UPDATED: Authorities have updated the number of cases involved in the Victorian measles outbreak to 11, with four more cases confirmed over the weekend.
It comes after parents were urged to be on alert for any symptoms of measles in their children late last month, after three previous confirmed cases in Victoria.
The Department of Health has released a list of locations where they may have contracted the infection, including several places in Melbourne and Ballarat. Authorities are warning that measles has a long incubation period, so parents need to be aware of the locations and dates involved.
Here’s what you need to know.
Where are the locations?
The eight new cases are being linked to the Collins Square building in Collins St at Docklands.
These new confirmed cases also visited the following locations:
- Metro trains – North Richmond, Southern Cross, Murrumbeena and South Yarra Stations (September 20-22).
- The Australian Ballet’s Alice’s Adventures in Wonderland at the State Theatre (September 22).
- MCG – AFL Preliminary Final (Gate 5, Level 4); Greville St, Prahran; Chapel St, Windsor; Maribyrnong Boathouse, The Boulevard, Moonee Ponds (September 23).
- Melbourne International Airport, Qantas Club Lounge (8-10am); Qantas flight QF 29 to Hong Kong; KMart Moonee Ponds; DFO Essendon (September 24).
- Melbourne International Airport, Jetstar flight JQ 26, arriving from Denpasar (September 20).
Measles has an incubation period of seven to 18 days so people who visited these locations may develop symptoms up until mid-October.
Of the three previously confirmed cases, Victoria’s Deputy Chief Health Officer Brett Sutton explained that one case caught the infection locally, while the second may have become infected locally or overseas. The third case was infected in Romania.
“As measles is highly infectious through airborne transmission, other secondary cases (either related to the unknown source or the two diagnosed cases) could occur in susceptible people,” Mr Sutton said.
Places where these two locally acquired cases may have been infected include:
(Between the dates of August 20 and September 1)
- Metro trains (Frankston line) between Armadale and Southern Cross
- Southern Cross Station & Armadale Station
- St Kilda Library (specifically August 25 and August 30)
- Collins Street, Docklands
At risk people who visited these places may be at risk of measles, and may have symptom onset anytime from September 5. Authorities say it’s likely there are other locations around Melbourne were the cases where exposed.
These two cases spent time whilst infectious at the following locations:
- September 6 – IKEA Richmond (11am – 1pm)
- September 7 – Spotlight Carnegie (11.30am – 12.30pm), Chadstone Shopping Centre – specifically Kmart (12pm – 3.30pm)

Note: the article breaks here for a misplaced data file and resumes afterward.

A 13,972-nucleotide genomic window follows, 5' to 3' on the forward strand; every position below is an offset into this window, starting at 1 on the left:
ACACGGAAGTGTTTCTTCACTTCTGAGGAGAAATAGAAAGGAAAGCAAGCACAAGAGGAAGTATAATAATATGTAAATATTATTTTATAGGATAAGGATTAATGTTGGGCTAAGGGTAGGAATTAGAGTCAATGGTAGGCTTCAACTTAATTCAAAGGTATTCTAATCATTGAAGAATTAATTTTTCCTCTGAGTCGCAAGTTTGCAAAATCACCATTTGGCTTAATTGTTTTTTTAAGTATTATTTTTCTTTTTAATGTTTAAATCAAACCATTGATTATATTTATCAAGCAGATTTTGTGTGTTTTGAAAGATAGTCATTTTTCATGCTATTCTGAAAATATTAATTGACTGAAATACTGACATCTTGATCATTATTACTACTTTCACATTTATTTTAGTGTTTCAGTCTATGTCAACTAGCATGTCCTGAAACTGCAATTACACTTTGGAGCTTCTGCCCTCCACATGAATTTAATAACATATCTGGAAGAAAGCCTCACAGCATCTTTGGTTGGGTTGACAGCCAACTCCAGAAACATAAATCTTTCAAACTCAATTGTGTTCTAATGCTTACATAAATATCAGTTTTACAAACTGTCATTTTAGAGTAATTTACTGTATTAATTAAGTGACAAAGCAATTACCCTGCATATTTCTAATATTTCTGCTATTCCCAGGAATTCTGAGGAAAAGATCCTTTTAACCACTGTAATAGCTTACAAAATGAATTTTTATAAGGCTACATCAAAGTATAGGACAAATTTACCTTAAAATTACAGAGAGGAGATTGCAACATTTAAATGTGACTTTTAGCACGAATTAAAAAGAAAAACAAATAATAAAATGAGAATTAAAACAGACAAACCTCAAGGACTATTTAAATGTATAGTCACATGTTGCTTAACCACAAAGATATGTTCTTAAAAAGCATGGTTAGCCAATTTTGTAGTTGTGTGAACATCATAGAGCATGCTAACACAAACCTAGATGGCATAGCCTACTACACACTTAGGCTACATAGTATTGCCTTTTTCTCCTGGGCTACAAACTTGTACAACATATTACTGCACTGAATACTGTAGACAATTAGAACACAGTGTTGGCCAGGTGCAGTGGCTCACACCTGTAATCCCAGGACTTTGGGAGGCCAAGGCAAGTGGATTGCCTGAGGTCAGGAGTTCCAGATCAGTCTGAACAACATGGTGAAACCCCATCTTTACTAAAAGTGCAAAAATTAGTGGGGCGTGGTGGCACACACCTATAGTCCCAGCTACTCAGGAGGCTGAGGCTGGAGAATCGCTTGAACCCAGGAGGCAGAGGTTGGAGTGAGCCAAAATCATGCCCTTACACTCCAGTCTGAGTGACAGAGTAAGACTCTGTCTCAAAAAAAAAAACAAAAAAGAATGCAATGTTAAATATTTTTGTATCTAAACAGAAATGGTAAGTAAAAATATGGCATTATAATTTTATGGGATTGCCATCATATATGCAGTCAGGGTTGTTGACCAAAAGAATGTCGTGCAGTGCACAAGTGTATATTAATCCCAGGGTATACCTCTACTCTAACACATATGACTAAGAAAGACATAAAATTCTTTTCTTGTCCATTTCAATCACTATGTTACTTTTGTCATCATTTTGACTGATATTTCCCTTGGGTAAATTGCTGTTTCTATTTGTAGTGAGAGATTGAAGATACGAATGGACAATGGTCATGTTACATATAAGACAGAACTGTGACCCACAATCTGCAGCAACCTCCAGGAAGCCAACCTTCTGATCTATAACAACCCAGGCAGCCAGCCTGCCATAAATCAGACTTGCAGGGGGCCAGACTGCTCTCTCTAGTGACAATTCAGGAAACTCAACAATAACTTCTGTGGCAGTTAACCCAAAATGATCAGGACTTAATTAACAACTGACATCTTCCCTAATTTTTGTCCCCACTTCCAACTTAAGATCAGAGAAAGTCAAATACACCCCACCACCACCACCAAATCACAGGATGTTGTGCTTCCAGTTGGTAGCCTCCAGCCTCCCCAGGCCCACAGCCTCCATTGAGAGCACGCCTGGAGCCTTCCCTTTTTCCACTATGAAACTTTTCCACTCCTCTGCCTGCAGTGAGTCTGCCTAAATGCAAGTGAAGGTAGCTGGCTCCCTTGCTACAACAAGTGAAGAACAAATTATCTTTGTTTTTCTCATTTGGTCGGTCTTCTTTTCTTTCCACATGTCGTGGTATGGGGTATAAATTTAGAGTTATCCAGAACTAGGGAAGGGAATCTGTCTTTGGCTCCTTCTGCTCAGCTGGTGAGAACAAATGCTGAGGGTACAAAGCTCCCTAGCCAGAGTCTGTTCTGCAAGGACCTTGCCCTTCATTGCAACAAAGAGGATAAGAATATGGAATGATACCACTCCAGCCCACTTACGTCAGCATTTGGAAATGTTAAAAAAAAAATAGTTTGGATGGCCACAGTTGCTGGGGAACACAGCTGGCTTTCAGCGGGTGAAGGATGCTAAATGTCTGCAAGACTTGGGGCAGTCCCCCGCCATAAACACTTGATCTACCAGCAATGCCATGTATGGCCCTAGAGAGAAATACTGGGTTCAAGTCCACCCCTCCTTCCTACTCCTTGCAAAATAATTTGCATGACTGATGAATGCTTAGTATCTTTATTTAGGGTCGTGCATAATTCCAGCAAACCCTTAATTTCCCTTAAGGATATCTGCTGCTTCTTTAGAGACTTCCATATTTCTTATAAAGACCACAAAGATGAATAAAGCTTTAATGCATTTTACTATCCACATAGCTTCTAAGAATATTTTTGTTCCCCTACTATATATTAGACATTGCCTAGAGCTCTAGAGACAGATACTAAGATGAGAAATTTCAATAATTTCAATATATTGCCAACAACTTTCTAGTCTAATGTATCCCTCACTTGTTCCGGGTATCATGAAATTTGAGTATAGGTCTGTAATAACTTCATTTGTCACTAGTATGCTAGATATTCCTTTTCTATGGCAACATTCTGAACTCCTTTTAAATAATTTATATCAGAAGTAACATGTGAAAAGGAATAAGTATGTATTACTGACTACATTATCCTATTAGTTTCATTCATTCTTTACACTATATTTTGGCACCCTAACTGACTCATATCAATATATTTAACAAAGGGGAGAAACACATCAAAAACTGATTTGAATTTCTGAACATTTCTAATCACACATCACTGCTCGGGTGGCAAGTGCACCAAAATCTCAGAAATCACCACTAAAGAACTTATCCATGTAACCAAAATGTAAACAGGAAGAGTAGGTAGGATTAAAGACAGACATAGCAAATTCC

- September 8 – Federation University, Ballarat (Mt Helen campus)
- September 9 – Chadstone Shopping Centre (10am – 1 pm)
- September 11 & 12 – Frankston Train line (peak hour travel time) – Armadale Station and Southern Cross Station, Collins St, Docklands
- September 13 – Ikea Richmond (11am – 1.30pm)
At risk people who have attended these places are at risk of measles and may have symptom onset anytime from September 13 until October 4.
Melbourne Airport concern
The third case contracted measles in Romania, and was infected while travelling on flight QR222 departing Romania (Bucharest) on 12 September via Doha Qatar, arriving Melbourne on 13 September on flight QR904. People from this flight or Melbourne airport may become unwell with measles symptoms anytime from now until September 30.
What you need to know
Measles has an incubation period of between 7 and 18 days (average 14 days from exposure to rash). That means anyone who may have been exposed may still not show symptoms until October 4.
Who is at risk?
- Children younger than five-years-old.
- Anyone with a chronic illness.
- Anyone who hasn’t been immunised.
What are the symptoms?
- First symptoms include fever, a severe cough and conjunctivitis (sore, red eyes).
- General discomfort, illness or lack of wellbeing (malaise)
- Runny nose
- Red and bluish spots inside the mouth (Koplik’s spots)
- Red and blotchy skin rash that appears first on the face and hairline, and then spreads to the body and usually lasts more than three days.
How does measles spread?
The virus is usually spread when someone swallows or inhales a cough or sneeze droplets from an infected person.
However, you can also catch it from touching surfaces that have been contaminated by someone who has the measles – the virus in mucus and saliva droplets stays alive for several hours.
If you’re concerned that you or your children may have been exposed, you can get more information from the Department of Health.